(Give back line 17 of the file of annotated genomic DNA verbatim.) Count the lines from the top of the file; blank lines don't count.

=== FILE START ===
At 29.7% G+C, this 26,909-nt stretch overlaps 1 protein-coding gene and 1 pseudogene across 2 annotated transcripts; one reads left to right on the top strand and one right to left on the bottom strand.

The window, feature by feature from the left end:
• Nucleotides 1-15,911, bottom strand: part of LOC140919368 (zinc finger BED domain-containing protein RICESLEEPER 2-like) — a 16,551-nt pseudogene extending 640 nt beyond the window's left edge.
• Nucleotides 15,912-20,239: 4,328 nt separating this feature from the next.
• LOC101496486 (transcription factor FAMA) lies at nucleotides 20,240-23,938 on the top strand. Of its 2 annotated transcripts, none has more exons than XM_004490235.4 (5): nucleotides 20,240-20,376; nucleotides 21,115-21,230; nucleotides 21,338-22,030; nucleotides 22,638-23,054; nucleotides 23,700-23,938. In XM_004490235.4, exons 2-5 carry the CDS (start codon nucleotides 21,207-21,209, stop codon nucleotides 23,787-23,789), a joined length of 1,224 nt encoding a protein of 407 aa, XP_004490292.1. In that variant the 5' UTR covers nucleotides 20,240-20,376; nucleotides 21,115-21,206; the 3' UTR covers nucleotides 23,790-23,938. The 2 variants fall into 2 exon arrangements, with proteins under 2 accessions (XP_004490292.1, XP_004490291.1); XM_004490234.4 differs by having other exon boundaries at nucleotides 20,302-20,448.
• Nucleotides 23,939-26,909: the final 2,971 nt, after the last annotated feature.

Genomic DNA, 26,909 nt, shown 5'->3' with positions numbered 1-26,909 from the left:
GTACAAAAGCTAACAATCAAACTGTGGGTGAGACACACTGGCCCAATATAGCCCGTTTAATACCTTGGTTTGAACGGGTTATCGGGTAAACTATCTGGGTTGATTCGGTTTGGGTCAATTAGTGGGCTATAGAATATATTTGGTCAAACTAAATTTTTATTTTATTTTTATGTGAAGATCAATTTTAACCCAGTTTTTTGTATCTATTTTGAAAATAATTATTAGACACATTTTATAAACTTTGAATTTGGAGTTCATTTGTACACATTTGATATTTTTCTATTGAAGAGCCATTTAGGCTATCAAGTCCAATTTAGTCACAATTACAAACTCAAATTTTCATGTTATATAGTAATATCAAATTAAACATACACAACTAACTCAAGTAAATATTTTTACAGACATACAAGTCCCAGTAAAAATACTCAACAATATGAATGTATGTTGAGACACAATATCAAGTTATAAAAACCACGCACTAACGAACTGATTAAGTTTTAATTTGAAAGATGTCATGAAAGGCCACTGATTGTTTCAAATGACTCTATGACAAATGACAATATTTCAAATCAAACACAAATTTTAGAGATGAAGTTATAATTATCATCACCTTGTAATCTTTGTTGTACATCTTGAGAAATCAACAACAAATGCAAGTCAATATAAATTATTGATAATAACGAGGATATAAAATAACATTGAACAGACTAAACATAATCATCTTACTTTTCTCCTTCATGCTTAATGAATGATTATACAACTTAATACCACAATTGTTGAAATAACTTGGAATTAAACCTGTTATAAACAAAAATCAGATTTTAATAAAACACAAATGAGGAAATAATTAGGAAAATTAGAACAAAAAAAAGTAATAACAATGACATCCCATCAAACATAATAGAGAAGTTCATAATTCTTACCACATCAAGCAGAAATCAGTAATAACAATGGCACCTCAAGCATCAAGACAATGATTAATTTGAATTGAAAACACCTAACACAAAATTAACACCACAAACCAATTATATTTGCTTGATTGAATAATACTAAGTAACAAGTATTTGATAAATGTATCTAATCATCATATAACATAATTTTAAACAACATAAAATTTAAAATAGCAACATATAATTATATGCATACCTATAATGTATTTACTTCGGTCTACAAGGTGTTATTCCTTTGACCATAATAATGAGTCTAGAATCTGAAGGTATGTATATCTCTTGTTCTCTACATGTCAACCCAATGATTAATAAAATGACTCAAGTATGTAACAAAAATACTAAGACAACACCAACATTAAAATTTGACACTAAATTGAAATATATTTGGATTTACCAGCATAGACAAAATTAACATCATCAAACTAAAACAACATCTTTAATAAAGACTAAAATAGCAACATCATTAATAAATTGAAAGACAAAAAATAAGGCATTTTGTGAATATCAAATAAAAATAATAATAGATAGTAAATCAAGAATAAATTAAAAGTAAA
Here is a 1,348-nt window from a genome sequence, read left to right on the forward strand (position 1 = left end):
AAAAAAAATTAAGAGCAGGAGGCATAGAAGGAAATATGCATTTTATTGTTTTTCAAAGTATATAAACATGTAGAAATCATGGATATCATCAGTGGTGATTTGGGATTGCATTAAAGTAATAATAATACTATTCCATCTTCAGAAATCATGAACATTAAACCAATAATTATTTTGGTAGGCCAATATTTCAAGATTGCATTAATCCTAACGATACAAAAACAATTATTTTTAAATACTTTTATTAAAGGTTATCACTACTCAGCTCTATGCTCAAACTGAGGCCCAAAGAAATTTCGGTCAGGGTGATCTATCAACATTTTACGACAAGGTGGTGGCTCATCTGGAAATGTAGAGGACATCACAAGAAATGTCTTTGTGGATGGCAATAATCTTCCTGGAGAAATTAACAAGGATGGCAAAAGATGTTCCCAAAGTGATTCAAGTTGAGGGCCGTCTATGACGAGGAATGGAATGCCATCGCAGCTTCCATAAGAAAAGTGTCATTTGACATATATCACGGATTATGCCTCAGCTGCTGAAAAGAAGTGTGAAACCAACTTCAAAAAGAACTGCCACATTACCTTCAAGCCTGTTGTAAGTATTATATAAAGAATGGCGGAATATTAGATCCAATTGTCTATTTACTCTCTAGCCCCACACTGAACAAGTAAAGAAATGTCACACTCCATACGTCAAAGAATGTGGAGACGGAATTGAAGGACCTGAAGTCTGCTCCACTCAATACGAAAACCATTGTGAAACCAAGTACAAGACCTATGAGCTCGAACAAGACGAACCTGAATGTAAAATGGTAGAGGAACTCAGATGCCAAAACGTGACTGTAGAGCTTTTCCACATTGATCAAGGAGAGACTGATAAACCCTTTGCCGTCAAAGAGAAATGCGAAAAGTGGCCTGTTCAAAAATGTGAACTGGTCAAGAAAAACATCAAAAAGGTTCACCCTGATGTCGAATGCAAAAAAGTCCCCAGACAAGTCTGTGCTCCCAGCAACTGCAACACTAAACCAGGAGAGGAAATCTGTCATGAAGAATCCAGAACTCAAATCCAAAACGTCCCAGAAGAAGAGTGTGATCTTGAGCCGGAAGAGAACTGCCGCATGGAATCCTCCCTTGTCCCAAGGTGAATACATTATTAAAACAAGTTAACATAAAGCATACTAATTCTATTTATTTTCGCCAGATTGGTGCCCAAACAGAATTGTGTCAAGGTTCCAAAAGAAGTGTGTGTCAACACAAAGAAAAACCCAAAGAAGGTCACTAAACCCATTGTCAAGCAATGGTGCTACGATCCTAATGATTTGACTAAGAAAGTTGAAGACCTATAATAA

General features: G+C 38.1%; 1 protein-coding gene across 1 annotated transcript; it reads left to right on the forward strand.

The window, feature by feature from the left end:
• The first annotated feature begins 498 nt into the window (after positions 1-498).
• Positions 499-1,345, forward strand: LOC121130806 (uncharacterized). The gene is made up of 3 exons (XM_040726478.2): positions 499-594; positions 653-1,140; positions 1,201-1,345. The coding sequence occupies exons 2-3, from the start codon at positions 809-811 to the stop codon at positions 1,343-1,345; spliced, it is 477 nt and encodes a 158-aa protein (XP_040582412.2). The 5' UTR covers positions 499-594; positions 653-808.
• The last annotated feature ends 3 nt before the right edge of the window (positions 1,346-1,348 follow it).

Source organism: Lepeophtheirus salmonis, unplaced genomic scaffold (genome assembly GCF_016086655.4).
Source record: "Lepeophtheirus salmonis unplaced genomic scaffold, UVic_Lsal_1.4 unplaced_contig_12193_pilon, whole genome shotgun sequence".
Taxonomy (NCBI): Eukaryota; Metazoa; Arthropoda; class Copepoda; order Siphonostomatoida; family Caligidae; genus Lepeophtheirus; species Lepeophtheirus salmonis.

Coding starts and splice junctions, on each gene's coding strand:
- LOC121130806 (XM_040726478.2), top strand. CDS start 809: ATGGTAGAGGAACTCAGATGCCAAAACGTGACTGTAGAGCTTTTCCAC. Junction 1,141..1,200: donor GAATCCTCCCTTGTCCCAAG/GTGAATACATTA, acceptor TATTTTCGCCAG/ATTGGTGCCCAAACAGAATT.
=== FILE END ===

Source record: "Lepeophtheirus salmonis unplaced genomic scaffold, UVic_Lsal_1.4 unplaced_contig_12193_pilon, whole genome shotgun sequence".